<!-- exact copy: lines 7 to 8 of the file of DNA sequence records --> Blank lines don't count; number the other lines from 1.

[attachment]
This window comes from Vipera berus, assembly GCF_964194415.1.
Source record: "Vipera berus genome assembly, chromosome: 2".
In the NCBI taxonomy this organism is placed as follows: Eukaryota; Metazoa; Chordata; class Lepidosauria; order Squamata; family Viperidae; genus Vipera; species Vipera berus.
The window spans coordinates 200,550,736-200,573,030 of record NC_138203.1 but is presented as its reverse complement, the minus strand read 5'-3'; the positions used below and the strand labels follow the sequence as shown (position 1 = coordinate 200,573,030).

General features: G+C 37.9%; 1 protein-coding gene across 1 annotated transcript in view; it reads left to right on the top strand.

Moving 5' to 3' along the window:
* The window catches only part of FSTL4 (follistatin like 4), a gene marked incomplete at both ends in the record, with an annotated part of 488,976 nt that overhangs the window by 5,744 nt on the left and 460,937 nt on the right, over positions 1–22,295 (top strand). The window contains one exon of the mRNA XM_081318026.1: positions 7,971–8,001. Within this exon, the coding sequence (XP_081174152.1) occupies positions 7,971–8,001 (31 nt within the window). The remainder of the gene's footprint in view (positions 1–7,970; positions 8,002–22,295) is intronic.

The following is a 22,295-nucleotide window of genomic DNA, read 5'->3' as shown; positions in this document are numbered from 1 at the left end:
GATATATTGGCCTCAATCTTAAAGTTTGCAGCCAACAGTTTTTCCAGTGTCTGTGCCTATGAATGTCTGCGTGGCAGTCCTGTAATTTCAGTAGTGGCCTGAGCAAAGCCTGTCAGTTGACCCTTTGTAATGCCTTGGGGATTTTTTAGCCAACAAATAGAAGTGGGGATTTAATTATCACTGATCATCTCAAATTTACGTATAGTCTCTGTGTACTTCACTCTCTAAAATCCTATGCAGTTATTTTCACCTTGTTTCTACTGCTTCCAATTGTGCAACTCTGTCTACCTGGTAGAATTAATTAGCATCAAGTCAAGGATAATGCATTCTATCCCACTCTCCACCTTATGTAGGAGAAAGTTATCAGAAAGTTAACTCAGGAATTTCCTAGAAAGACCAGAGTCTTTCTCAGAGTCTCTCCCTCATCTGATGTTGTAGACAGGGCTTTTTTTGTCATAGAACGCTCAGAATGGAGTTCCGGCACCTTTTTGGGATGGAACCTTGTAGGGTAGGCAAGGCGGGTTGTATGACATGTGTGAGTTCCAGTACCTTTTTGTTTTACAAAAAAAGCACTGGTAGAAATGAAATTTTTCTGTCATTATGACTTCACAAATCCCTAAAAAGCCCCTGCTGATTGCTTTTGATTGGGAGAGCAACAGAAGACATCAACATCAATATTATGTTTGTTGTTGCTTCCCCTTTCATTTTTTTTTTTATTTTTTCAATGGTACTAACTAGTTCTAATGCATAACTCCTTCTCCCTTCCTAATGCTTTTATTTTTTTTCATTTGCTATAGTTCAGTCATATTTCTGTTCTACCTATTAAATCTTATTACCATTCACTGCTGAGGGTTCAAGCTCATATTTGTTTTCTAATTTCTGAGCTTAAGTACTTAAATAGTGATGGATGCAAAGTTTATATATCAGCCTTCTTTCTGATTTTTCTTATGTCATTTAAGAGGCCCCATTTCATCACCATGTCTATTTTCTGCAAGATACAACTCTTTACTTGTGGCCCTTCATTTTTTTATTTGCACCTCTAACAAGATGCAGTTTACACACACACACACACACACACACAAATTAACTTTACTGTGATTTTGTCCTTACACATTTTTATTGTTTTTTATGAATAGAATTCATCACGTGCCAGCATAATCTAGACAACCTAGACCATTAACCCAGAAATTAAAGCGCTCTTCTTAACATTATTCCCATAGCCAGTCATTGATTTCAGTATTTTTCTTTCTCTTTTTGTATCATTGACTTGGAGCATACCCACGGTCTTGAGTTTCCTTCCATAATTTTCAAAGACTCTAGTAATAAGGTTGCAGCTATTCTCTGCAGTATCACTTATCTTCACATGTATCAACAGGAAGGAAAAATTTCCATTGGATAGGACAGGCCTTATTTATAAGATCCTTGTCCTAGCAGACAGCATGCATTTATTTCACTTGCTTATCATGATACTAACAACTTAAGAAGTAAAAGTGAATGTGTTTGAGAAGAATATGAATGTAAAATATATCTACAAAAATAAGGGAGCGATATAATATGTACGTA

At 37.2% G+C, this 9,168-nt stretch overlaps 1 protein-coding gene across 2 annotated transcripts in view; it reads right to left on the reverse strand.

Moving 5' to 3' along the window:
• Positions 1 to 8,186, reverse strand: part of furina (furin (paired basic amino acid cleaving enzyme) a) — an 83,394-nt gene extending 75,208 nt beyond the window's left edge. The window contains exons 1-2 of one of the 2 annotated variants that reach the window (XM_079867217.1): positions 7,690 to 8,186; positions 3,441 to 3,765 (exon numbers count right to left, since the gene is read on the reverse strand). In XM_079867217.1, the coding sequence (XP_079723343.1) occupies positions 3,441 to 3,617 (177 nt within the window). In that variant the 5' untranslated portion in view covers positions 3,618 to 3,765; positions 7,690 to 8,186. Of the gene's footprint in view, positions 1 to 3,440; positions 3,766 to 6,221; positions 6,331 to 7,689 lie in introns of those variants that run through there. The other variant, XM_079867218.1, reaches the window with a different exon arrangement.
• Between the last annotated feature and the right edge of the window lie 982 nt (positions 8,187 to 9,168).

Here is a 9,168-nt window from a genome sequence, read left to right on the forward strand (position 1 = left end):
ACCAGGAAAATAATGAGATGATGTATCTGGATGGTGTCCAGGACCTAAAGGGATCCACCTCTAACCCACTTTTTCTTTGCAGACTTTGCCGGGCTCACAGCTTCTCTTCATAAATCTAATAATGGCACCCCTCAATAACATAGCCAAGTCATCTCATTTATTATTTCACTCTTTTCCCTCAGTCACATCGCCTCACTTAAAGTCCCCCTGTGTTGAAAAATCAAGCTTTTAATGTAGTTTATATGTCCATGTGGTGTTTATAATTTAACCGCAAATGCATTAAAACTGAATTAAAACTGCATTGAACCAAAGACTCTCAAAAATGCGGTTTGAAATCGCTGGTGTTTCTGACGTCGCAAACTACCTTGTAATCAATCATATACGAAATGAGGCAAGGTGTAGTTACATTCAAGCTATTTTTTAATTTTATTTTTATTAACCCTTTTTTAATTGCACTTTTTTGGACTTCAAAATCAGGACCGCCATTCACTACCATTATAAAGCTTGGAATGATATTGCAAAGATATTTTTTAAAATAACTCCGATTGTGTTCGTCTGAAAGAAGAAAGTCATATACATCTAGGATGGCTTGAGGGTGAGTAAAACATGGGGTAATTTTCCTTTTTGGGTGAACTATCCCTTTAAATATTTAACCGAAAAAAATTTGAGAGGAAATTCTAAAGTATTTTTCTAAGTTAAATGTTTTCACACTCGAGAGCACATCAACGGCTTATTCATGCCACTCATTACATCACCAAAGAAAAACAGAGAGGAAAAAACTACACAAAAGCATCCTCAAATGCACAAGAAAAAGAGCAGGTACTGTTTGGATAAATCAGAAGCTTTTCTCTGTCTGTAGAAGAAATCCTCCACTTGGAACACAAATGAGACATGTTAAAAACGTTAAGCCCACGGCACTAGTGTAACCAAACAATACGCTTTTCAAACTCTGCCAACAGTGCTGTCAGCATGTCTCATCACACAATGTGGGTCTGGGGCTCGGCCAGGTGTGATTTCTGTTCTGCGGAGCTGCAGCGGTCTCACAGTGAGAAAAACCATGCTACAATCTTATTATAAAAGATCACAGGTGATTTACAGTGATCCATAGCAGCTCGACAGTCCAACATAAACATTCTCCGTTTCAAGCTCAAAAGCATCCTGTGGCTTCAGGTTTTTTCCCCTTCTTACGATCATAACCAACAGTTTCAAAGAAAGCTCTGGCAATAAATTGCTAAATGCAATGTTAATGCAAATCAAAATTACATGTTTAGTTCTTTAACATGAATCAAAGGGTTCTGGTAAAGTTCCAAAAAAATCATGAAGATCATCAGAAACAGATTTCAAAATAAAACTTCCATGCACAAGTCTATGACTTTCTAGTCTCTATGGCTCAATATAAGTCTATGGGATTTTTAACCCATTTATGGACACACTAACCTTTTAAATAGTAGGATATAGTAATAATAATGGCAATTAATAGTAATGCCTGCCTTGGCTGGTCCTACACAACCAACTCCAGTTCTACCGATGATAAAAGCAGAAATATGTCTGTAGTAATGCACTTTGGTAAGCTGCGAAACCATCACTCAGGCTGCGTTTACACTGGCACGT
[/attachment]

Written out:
* The window catches only part of FSTL4 (follistatin like 4), a gene marked incomplete at both ends in the record, with an annotated part of 488,976 nt that overhangs the window by 5,744 nt on the left and 460,937 nt on the right, over positions 1–22,295 (top strand). The window contains one exon of the mRNA XM_081318026.1: positions 7,971–8,001. Within this exon, the coding sequence (XP_081174152.1) occupies positions 7,971–8,001 (31 nt within the window). The remainder of the gene's footprint in view (positions 1–7,970; positions 8,002–22,295) is intronic.

The following is a 22,295-nucleotide window of genomic DNA, read 5'->3' as shown; positions in this document are numbered from 1 at the left end: